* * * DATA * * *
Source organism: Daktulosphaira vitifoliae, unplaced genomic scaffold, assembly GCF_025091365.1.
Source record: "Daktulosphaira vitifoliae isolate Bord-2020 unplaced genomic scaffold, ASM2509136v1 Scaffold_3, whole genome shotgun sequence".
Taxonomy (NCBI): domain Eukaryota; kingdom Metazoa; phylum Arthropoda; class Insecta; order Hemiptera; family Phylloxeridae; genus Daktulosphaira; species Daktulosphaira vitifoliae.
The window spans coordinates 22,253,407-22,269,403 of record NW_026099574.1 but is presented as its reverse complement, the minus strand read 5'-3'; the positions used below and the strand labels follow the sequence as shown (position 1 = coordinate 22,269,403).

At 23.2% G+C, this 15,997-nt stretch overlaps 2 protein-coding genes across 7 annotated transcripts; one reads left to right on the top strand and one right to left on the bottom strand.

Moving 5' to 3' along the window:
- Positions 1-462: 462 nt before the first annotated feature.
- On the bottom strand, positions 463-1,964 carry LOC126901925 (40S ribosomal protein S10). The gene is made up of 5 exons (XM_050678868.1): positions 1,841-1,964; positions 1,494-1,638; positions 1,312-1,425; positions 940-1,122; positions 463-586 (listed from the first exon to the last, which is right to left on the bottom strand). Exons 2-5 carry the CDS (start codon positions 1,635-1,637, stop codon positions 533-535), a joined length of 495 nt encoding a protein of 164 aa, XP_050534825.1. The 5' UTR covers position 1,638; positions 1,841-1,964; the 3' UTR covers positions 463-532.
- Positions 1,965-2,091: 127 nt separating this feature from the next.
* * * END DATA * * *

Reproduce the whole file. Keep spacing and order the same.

Source organism: Daktulosphaira vitifoliae, unplaced genomic scaffold, assembly GCF_025091365.1.
Source record: "Daktulosphaira vitifoliae isolate Bord-2020 unplaced genomic scaffold, ASM2509136v1 Scaffold_3, whole genome shotgun sequence".
Taxonomy (NCBI): domain Eukaryota; kingdom Metazoa; phylum Arthropoda; class Insecta; order Hemiptera; family Phylloxeridae; genus Daktulosphaira; species Daktulosphaira vitifoliae.
The window spans coordinates 22,253,407-22,269,403 of record NW_026099574.1 but is presented as its reverse complement, the minus strand read 5'-3'; the positions used below and the strand labels follow the sequence as shown (position 1 = coordinate 22,269,403).

At 23.2% G+C, this 15,997-nt stretch overlaps 2 protein-coding genes across 7 annotated transcripts; one reads left to right on the top strand and one right to left on the bottom strand.

Moving 5' to 3' along the window:
- Positions 1-462: 462 nt before the first annotated feature.
- On the bottom strand, positions 463-1,964 carry LOC126901925 (40S ribosomal protein S10). The gene is made up of 5 exons (XM_050678868.1): positions 1,841-1,964; positions 1,494-1,638; positions 1,312-1,425; positions 940-1,122; positions 463-586 (listed from the first exon to the last, which is right to left on the bottom strand). Exons 2-5 carry the CDS (start codon positions 1,635-1,637, stop codon positions 533-535), a joined length of 495 nt encoding a protein of 164 aa, XP_050534825.1. The 5' UTR covers position 1,638; positions 1,841-1,964; the 3' UTR covers positions 463-532.
- Positions 1,965-2,091: 127 nt separating this feature from the next.